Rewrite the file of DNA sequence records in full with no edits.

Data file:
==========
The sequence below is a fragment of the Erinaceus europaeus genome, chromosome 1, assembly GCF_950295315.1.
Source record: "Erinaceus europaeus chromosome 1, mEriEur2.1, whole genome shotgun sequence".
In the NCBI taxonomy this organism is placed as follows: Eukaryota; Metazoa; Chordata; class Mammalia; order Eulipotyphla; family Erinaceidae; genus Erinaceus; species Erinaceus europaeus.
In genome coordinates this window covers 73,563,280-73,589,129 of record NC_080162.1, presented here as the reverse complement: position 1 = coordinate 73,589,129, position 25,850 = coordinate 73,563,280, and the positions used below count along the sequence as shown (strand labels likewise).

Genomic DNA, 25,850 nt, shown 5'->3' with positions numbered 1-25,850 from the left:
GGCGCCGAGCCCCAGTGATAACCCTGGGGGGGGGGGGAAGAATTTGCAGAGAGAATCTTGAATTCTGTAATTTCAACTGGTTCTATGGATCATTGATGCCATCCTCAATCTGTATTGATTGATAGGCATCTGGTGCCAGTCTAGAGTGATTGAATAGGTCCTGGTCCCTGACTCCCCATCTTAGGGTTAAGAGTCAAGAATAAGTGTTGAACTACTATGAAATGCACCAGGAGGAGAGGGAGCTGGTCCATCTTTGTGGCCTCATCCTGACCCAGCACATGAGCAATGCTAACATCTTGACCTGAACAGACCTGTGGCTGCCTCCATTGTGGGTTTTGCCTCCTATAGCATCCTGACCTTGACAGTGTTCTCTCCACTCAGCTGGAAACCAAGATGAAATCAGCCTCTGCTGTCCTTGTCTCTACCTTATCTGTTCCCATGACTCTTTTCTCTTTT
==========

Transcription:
The sequence below is a fragment of the Erinaceus europaeus genome, chromosome 1, assembly GCF_950295315.1.
Source record: "Erinaceus europaeus chromosome 1, mEriEur2.1, whole genome shotgun sequence".
In the NCBI taxonomy this organism is placed as follows: Eukaryota; Metazoa; Chordata; class Mammalia; order Eulipotyphla; family Erinaceidae; genus Erinaceus; species Erinaceus europaeus.
In genome coordinates this window covers 73,563,280-73,589,129 of record NC_080162.1, presented here as the reverse complement: position 1 = coordinate 73,589,129, position 25,850 = coordinate 73,563,280, and the positions used below count along the sequence as shown (strand labels likewise).

Genomic DNA, 25,850 nt, shown 5'->3' with positions numbered 1-25,850 from the left:
GGCGCCGAGCCCCAGTGATAACCCTGGGGGGGGGGGGAAGAATTTGCAGAGAGAATCTTGAATTCTGTAATTTCAACTGGTTCTATGGATCATTGATGCCATCCTCAATCTGTATTGATTGATAGGCATCTGGTGCCAGTCTAGAGTGATTGAATAGGTCCTGGTCCCTGACTCCCCATCTTAGGGTTAAGAGTCAAGAATAAGTGTTGAACTACTATGAAATGCACCAGGAGGAGAGGGAGCTGGTCCATCTTTGTGGCCTCATCCTGACCCAGCACATGAGCAATGCTAACATCTTGACCTGAACAGACCTGTGGCTGCCTCCATTGTGGGTTTTGCCTCCTATAGCATCCTGACCTTGACAGTGTTCTCTCCACTCAGCTGGAAACCAAGATGAAATCAGCCTCTGCTGTCCTTGTCTCTACCTTATCTGTTCCCATGACTCTTTTCTCTTTT